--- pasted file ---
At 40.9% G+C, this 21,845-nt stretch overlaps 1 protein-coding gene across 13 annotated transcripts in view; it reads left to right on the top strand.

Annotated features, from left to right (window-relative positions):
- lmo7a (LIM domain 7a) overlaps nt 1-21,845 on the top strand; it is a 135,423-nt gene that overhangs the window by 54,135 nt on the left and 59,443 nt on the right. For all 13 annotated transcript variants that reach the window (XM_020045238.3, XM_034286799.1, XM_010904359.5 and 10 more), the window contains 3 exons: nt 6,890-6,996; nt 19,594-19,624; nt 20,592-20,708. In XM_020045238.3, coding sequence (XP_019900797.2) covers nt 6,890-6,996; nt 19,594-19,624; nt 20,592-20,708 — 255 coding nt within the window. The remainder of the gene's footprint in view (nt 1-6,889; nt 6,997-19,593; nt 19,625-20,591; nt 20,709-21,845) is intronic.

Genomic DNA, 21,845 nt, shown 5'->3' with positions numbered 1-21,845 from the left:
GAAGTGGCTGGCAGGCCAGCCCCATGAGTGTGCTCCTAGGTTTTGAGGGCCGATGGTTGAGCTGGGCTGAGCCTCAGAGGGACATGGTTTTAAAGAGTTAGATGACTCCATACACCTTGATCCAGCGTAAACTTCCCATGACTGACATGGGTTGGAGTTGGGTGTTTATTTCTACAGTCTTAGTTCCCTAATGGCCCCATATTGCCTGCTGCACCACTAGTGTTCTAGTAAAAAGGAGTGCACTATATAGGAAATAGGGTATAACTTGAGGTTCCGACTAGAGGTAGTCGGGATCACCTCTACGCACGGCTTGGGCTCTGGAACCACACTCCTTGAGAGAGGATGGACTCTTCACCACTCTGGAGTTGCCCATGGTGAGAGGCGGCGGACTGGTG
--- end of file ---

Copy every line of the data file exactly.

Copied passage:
At 40.9% G+C, this 21,845-nt stretch overlaps 1 protein-coding gene across 13 annotated transcripts in view; it reads left to right on the top strand.

Annotated features, from left to right (window-relative positions):
- lmo7a (LIM domain 7a) overlaps nt 1-21,845 on the top strand; it is a 135,423-nt gene that overhangs the window by 54,135 nt on the left and 59,443 nt on the right. For all 13 annotated transcript variants that reach the window (XM_020045238.3, XM_034286799.1, XM_010904359.5 and 10 more), the window contains 3 exons: nt 6,890-6,996; nt 19,594-19,624; nt 20,592-20,708. In XM_020045238.3, coding sequence (XP_019900797.2) covers nt 6,890-6,996; nt 19,594-19,624; nt 20,592-20,708 — 255 coding nt within the window. The remainder of the gene's footprint in view (nt 1-6,889; nt 6,997-19,593; nt 19,625-20,591; nt 20,709-21,845) is intronic.

Genomic DNA, 21,845 nt, shown 5'->3' with positions numbered 1-21,845 from the left:
GAAGTGGCTGGCAGGCCAGCCCCATGAGTGTGCTCCTAGGTTTTGAGGGCCGATGGTTGAGCTGGGCTGAGCCTCAGAGGGACATGGTTTTAAAGAGTTAGATGACTCCATACACCTTGATCCAGCGTAAACTTCCCATGACTGACATGGGTTGGAGTTGGGTGTTTATTTCTACAGTCTTAGTTCCCTAATGGCCCCATATTGCCTGCTGCACCACTAGTGTTCTAGTAAAAAGGAGTGCACTATATAGGAAATAGGGTATAACTTGAGGTTCCGACTAGAGGTAGTCGGGATCACCTCTACGCACGGCTTGGGCTCTGGAACCACACTCCTTGAGAGAGGATGGACTCTTCACCACTCTGGAGTTGCCCATGGTGAGAGGCGGCGGACTGGTG